Articles containing: accommodations

My Child Had An Evaluation Through The School And I Disagree With The Results – What Now?

August 23, 2016

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If you’re a parent who is concerned that your child may have a learning or attentional challenge, there are a couple of routes you can take. You can get a private evaluation by a psychologist who works in a private practice or hospital setting, or you can request an evaluation through your local school system.

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What Is An Individualized Education Program (IEP)?

February 23, 2016

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Billy was a second grader who was having difficulty reading. He was thus evaluated through his public school system to see if he was eligible to receive special education services. Upon his completion of a series of tests, Billy was identified as having a reading disability; this diagnosis entitled him to special education services.

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Pros And Cons Of A Private Clinic Versus Public School Evaluation

September 10, 2015

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Christopher had a tough third grade year.  He struggled to pay attention, had difficulty reading his assignments, and was never able to finish his homework on time.  At various points throughout the school year, his teacher asked his parents to get him “evaluated”—either through the school system, or by a private clinic.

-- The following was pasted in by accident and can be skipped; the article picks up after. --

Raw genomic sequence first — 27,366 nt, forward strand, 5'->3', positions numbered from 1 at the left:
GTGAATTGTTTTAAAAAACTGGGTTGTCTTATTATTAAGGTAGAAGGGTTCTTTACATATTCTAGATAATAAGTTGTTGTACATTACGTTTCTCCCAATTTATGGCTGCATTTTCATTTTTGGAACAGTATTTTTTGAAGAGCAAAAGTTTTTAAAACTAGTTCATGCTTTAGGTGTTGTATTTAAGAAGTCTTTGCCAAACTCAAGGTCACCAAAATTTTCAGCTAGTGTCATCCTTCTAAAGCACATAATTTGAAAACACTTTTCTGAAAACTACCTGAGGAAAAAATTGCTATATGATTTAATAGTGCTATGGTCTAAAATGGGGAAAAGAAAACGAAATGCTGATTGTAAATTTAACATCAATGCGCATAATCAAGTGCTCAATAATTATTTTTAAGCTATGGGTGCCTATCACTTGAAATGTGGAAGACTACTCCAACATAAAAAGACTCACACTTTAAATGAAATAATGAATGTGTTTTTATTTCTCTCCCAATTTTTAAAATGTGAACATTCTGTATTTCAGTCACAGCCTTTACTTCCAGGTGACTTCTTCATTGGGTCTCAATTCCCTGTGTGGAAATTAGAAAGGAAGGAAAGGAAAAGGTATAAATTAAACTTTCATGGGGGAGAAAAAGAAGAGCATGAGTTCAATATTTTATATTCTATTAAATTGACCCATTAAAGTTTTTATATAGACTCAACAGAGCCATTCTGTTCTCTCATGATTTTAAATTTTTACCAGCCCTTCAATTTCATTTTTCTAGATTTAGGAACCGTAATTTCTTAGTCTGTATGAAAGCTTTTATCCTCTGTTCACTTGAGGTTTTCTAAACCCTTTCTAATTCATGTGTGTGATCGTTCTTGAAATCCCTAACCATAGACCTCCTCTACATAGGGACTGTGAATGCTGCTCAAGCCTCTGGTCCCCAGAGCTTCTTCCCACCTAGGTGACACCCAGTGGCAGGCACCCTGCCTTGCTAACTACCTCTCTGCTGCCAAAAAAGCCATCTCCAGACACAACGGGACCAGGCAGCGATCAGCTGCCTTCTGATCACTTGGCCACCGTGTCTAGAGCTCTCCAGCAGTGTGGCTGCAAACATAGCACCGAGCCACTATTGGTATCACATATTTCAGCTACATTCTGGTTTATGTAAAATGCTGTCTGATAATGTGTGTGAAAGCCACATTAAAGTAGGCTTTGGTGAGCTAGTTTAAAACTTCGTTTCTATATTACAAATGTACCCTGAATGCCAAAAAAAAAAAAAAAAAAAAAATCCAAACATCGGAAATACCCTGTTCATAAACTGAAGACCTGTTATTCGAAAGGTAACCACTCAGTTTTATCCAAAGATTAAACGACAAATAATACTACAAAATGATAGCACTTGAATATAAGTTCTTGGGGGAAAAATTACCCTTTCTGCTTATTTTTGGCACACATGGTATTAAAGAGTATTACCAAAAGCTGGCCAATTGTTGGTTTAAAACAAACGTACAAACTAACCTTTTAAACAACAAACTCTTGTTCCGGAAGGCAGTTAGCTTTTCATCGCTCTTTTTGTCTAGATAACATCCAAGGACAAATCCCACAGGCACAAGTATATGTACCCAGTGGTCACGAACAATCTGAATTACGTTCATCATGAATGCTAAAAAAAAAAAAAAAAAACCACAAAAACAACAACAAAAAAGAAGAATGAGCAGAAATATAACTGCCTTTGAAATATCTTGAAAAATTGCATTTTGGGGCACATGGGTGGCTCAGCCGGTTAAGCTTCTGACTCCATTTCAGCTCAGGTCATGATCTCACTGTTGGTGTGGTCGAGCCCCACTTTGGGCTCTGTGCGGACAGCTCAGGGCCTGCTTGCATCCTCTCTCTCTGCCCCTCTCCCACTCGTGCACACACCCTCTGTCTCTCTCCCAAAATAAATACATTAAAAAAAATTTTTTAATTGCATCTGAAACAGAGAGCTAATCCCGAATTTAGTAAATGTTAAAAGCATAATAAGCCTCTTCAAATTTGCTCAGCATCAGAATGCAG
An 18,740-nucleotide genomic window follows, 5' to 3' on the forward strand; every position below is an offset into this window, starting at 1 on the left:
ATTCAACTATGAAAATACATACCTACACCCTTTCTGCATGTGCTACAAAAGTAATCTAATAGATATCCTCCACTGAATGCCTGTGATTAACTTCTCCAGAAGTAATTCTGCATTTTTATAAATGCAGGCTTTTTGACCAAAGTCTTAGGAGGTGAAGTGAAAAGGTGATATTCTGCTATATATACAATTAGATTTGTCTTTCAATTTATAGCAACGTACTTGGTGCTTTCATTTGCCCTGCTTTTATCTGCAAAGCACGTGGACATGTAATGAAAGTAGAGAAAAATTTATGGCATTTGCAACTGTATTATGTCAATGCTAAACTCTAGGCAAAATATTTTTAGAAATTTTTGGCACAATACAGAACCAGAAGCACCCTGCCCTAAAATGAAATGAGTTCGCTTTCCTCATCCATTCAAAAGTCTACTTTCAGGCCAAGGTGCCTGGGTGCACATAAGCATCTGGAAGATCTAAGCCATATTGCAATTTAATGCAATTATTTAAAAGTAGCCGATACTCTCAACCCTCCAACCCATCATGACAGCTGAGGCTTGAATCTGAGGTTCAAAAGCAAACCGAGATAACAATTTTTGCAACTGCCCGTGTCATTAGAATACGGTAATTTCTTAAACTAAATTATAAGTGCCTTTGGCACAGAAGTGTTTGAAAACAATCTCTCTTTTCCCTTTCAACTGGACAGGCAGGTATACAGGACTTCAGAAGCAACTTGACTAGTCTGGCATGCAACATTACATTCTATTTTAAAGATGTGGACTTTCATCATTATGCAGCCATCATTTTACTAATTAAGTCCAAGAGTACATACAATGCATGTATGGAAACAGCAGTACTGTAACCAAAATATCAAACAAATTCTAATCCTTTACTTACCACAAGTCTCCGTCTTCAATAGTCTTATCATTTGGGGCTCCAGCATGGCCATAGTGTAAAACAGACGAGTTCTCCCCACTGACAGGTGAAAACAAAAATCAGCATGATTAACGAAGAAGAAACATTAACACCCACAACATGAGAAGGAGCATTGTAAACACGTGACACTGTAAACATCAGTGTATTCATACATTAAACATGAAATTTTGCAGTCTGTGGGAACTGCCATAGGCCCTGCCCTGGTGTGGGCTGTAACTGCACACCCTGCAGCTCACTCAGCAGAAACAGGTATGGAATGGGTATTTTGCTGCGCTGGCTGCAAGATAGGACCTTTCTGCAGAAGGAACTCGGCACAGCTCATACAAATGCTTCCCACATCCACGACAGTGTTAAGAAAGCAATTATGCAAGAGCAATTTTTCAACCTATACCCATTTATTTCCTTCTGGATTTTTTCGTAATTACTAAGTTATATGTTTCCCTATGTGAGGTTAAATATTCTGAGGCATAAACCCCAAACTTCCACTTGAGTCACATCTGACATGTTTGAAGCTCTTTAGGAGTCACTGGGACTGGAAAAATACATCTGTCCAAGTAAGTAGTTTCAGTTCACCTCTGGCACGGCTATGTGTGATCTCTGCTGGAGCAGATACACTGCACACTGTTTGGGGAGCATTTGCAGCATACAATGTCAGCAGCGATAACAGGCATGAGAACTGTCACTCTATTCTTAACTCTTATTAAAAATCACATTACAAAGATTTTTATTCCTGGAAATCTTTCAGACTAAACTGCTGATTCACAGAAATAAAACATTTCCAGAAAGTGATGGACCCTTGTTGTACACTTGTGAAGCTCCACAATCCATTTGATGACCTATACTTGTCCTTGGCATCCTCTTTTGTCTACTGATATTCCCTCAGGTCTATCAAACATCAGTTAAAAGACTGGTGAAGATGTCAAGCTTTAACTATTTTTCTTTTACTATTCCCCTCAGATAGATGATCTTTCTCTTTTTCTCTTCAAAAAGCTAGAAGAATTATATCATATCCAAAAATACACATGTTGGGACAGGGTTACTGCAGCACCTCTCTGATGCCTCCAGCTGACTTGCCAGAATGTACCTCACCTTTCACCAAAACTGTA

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Dyslexia 101

May 27, 2014

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This blog is the first in a series on dyslexia. Topics to be addressed further in future posts include treatment for dyslexia, accommodation options available, and the transition of a child to life, school, etc. following diagnosis.

Sharon was a 2nd grader who was struggling with learning to read.

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What To Know About Getting Your Child SAT/ACT Accommodations

November 4, 2013

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The Scholastic Aptitude Test (SAT) and the American College Test (ACT) are important tests for students hoping to go to college.  If you have a high school student with a learning disability (such as dyslexia, dysgraphia, disorder of written expression) or ADHD, you might be wondering if they can—or should—receive extended time on tests.

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When Is Getting A Firm Diagnosis Important?

September 18, 2013

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Stephen’s parents were worried.  Stephen was an active 7-year-old who was having trouble learning to read, and staying seated in class.  Now that he was in second grade, he was having trouble completing homework.

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